W3C home > Mailing lists > Public > public-webid@w3.org > November 2012

Re: WebID Requirements and SHOULD

From: Melvin Carvalho <melvincarvalho@gmail.com>
Date: Fri, 30 Nov 2012 13:29:24 +0100
Message-ID: <CAKaEYhJg4c1TXLemULx=fzKVXvME0AkK1gAEPc+sWH6tQVYFEg@mail.gmail.com>
To: Henry Story <henry.story@bblfish.net>
Cc: Alexandre Bertails <bertails@w3.org>, "public-webid@w3.org Group" <public-webid@w3.org>
On 30 November 2012 12:19, Henry Story <henry.story@bblfish.net> wrote:

> Alexandre,
>
>   a couple of weeks ago you put forward the following requirements you had
> for WebID
>
> [[
>   1. one MUST be able to change one's WebID
>

Given that a WebID is just a string of characters, what does changing a
WebID mean?



>   2. one MUST distinguish a WebID (a simple URI for a Web Resource) from a
> WebID Profile (the Web Information Resource). This SHOULD not rely on
> dereferencing.
>   3. the system MUST take efficiency into account
>   4. the system MUST not introduce any incompatibility with LDP,
> especially for Write operations
>   5. the Web Profile MUST define a default representation format
>   6. the system SHOULD considerer legacy WebIDs (or FOAF/SSL) whenever
> possible
> ]]
>
>   As a first step to coming to a consensus on ISSUE-70 [1] I would like to
> know why these are not compatible with be with the SHOULD position [2]
>
> Let me go through this for the SHOULD position.
>
>   (1) one must be able to change one's WebID
>
> it seems to me that all solutions allow one to change one's WebID. If
> someone has a 303 redirect,
> then they can change the 303 to a 301 moved permanently. Same follows if
> it is a document, right?
>
>  (2) one MUST distinguish a WebID ( a simple URI for a Web Resource ) from
> a WebID profile.
>
>   I think both 303 solutions and 200 solutions can make that distinction.
> They just go about it differently.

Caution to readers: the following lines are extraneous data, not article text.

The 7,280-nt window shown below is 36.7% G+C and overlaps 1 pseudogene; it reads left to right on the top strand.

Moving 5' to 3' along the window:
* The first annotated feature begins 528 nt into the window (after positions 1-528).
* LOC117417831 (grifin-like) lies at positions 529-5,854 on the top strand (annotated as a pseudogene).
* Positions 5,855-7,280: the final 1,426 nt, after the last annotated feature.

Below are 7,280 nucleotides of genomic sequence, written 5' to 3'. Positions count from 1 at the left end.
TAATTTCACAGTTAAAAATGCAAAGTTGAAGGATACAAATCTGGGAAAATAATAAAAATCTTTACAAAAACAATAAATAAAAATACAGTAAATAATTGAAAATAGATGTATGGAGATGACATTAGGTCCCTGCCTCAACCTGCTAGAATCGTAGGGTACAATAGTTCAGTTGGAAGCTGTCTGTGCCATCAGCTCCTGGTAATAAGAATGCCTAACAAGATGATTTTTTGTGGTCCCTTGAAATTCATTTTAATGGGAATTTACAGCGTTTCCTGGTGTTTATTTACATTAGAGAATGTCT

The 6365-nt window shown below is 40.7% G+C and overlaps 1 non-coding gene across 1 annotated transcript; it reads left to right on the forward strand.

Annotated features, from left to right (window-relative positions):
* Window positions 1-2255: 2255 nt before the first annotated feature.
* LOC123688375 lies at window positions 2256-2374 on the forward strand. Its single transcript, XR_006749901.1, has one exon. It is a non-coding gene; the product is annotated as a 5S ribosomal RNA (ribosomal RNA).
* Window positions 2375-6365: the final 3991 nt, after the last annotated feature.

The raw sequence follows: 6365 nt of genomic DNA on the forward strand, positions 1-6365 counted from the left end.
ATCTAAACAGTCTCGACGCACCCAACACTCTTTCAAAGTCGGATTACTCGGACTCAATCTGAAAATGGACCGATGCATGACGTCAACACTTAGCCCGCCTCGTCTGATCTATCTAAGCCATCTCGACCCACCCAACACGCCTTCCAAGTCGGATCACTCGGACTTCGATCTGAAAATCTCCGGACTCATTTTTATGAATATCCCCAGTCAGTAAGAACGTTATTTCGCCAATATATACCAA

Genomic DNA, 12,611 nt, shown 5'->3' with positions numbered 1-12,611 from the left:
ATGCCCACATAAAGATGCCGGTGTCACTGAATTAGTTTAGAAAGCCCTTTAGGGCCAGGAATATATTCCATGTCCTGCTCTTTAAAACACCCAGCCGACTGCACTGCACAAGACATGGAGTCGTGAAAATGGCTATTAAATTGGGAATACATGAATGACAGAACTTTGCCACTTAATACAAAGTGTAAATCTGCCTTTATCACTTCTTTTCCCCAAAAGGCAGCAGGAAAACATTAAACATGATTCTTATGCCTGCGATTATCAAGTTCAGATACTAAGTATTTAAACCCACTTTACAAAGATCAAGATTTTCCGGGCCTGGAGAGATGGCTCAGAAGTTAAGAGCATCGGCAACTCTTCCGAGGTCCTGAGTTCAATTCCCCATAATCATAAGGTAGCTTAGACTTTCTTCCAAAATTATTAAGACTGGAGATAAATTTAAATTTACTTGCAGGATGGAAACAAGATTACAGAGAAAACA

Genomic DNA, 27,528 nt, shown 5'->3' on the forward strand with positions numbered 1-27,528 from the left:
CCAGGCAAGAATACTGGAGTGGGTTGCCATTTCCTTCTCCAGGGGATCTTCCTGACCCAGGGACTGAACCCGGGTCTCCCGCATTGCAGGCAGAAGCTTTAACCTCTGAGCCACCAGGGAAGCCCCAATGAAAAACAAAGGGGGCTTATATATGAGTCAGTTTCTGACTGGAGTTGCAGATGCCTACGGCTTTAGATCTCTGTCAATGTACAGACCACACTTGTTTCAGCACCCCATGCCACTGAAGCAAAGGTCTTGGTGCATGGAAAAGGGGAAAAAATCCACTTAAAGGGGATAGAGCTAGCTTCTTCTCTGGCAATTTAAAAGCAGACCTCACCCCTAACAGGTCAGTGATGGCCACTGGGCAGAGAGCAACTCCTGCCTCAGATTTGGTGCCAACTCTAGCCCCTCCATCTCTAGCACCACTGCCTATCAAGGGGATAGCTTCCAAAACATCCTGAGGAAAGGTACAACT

> The 303 URL just points to a document, which is the profile.
>
>  (2a) This SHOULD not  rely on dereferencing.
>
>    The SHOULD position [2] says that WebIDs are http URIs that SHOULD have
> a #fragment . If it SHOULD have a #fragment, then applications that don't
> have hash fragments are ones that are not doing what they SHOULD. When we
> are looking at those that do what they SHOULD we see that the distinction
> between the WebID and the Profile does not rely on dereferencing.
>
>   (3) The system MUST take efficiency into account
>
>   The solution [2] takes it into account by specifying how things SHOULD
> be done.
>
>   (4) the system MUST not introduce any incompatibility with LDP,
> especially for Write operations
>
>   The solution [2] does not introduce any incompatibilities with LDP. LDP
> I suppose states that if you
> write to a WebID profile ( and of course if you are allowed to) then you
> can write there.
>
>   (5) the Web Profile MUST define a default representation format
>
>   I think we have done that, by syncing with Turtle and the LDP decision.
>
>   (6) the system SHOULD considerer legacy WebIDs (or FOAF/SSL) whenever
> possible
>
>   The SHOULD position does that, by allowing that WebIDs that don't do
> what they SHOULD are not excluded by the MUST language. Clearly
> implementations will need to be flexible to deal with the WebIDs that exist
> out there already.
>
>     So if you can live with solution [2], then perhaps that brings us
> closer to some consensus.
>
>         Henry
>
> [1] now opened
>     https://www.w3.org/2005/Incubator/webid/track/issues/70
> [2]
> http://www.w3.org/2005/Incubator/webid/wiki/WebID_Definition/hash#2._MUST_be_HTTP_uri_and_SHOULD_be_an_HTTP.28s.29_hash_.28.23.29_URI
>
>
>
> Social Web Architect
> http://bblfish.net/
>
>
Received on Friday, 30 November 2012 12:29:59 UTC

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